follow up rates
B. Ph,siotherapist Assessment and grading of musle tone and power
Plan an appropriate training program for eah infant
with tone a+normalities
*o teah the parents for ontinuing the presri+ed
e1erises at home
&. Speeh / oupational Reha+ilitation of infants with impairment/disa+ilit,
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AIIMS- NICU protocols 2008

!deall,, all the re4uired personnel should +e availa+le under one roof at a plae
earmarked for follow.up are. !f this is not feasi+le, at least the servies of pediatriian,
linial ps,hologist, dietiian, medial soial worker, and ph,siotherapist should +e
ensured in the follow.up lini. Medial soial worker is an important mem+er of the
team liasoning with the famil, and helps them to keep follow up visits. !nfants who need
hearing/visual assessment or speeh therap, an +e referred to the onerned speialist
on fi1ed da,s.
%ho needs follow-up care&
Seletion of high.risk infants should +e +ased on the gestational age, +irth weight,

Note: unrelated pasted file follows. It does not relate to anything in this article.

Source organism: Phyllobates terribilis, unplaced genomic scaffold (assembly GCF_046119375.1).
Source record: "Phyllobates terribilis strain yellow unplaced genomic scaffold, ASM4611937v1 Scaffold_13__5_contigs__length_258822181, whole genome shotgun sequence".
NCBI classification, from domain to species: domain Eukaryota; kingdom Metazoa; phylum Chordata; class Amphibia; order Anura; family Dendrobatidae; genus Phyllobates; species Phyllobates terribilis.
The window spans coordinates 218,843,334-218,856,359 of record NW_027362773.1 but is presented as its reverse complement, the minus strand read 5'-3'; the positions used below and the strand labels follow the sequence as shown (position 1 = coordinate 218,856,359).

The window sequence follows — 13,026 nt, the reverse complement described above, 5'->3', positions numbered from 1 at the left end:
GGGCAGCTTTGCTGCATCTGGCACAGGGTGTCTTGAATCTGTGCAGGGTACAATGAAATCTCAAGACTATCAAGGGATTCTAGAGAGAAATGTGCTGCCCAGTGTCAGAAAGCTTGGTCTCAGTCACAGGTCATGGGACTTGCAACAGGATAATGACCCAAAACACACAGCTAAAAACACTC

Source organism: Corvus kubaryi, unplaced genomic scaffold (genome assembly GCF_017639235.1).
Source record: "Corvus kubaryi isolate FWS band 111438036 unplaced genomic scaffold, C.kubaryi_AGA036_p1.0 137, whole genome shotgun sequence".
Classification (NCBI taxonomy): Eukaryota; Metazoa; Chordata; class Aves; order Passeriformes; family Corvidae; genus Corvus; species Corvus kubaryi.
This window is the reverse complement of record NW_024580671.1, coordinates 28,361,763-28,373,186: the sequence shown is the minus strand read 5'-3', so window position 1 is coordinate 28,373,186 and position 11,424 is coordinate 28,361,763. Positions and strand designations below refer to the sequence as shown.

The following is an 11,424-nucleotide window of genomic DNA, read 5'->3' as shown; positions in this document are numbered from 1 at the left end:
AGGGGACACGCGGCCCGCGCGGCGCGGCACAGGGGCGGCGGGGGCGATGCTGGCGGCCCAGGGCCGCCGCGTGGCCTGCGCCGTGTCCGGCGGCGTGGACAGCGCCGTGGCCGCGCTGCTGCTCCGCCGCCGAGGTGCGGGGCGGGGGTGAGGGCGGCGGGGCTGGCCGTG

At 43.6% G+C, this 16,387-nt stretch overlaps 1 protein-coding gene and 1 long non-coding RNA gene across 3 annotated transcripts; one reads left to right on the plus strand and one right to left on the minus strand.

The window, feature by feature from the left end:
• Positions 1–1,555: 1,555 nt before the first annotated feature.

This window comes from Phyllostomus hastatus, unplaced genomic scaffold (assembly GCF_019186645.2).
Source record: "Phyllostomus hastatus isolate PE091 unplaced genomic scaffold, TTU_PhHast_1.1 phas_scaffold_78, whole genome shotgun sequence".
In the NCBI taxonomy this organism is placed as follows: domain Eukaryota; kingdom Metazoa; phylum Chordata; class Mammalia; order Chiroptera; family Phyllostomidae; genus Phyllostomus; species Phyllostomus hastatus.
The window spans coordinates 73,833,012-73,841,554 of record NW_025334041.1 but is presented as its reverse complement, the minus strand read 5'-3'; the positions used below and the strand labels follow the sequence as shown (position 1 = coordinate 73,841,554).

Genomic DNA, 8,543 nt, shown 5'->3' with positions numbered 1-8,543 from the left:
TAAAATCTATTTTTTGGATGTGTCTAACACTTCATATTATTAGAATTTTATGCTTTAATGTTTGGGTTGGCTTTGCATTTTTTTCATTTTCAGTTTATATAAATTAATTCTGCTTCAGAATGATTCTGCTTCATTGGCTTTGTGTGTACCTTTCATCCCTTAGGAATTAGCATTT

ourrene and severit, of perinatal/neonatal illnesses, interventions reeived in the
neonatal intensive are unit 0"!:C2, presene of malformations, et. !t an further +e
modified for eah unit +ased on their admission and outome profiles.
Panel # lists the ohort of high risk infants whom we follow.up in our unit.
Panel 1: High risk neonates who need follow-up care (customize as per polic!
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#. ?a+ies with D#B$$g +irth weight and/or gestation D3> weeks
2. Small for date 0D3
entile2 and large for date 0E&A
3. Perinatal asph,1ia . Apgar sore 3 or less at > min and/or h,po1i ishemi
8. Mehanial ventilation for more than %8 hours
>. Meta+oli pro+lems 6 S,mptomati h,pogl,emia and h,poalemia
@. Sei7ures
A. !nfetions 6 meningitis and/or ulture positive sepsis
B. Shok re4uiring inotropi/vasopressor support
$. MaFor mor+idities suh as hroni lung disease, intraventriular hemorrhage, and
periventriular leuomalaia
#$. !nfants +orn to 5!V.positive mothers
##. *win with intrauterine death of o.twin
#%. *win to twin transfusion
!. 5,per+iliru+inemia E %$mg/d< or re4uirement of e1hange transfusion
#8. Rh hemol,ti disease of new+orn
#>. MaFor malformations